Gathered Foods, makers of Good Catch plant-based seafood products, announced the closing of a $32 million series B funding round, which includes two key industry investors: Greenleaf Foods and 301 INC, the venture arm of General Mills.
Led by Stray Dog Capital and Rocana Ventures and including impact investors such as Almanac Investments, CPT Capital, and New Crop Capital, the net proceeds from the investment will be used for expansion in distribution across North America, Europe, and into Asia, the opening of its manufacturing facility, and new product and foodservice channel launches in early 2020.
“Consumer demand of trailblazing plant-based alternatives is nearly insatiable, and this trend is led by taste and availability. This next phase for Good Catch is laser focused on meeting consumer desires with culinary applications across all channels,” said Chris Kerr, CEO and co-founder of Gathered Foods, in a company press release. “This round of investment emphasizes the food industry’s recognition of our strategy, our reception by consumers, and anticipation for more innovation to come.”
Good Catch products have a proprietary six-legume blend (peas, chickpeas, lentils, soy, fava beans, and navy beans), with an added umami flavor from seaweed and algae extracts. Good Catch products are now available in over 4,500 retail outlets across the United States and will be launching in the United Kingdom in the coming weeks.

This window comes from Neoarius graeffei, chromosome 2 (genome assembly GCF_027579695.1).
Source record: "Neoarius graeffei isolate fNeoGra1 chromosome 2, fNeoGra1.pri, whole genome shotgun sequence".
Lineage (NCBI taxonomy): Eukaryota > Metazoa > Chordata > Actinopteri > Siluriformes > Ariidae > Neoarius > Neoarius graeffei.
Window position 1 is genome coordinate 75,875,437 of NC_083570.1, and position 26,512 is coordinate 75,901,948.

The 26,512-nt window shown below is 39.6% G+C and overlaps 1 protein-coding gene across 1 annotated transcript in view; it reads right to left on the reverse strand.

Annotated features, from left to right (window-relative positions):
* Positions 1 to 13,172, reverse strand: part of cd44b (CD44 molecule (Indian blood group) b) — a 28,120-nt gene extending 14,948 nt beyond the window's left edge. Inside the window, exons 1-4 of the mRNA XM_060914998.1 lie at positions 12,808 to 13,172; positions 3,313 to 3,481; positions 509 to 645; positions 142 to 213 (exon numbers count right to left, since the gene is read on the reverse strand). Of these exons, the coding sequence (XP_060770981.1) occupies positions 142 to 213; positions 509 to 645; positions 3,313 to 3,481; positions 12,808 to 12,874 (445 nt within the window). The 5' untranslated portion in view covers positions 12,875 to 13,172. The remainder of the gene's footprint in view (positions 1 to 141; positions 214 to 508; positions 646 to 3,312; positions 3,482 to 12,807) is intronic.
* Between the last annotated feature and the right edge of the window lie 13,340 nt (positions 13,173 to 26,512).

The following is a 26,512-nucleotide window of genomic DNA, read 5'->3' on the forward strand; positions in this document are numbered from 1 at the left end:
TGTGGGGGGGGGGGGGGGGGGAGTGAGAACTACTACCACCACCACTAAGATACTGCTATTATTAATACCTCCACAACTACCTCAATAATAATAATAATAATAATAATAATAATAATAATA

The U.S. Department of Agriculture’s Animal and Plant Health Inspection Service (USDA APHIS) has announced a regionalization agreement with China for the safe trade of poultry products.
The U.S. Department of Agriculture’s Food Safety and Inspection Service (USDA FSIS) has published a notice in the Federal Register that it will allow establishments to use the implied nutrient content claim “healthy” on their labels in accordance with certain guidelines.
A study published in JAMA Network Open suggests that children whose mothers ate fish one to three times a week during pregnancy were more likely to have a better metabolic profile than children whose mothers ate fish rarely (less than once a week).
Urban horticulture may hold the key to providing local populations with their supply of fresh fruit and vegetables, according to a study published in Nature Food.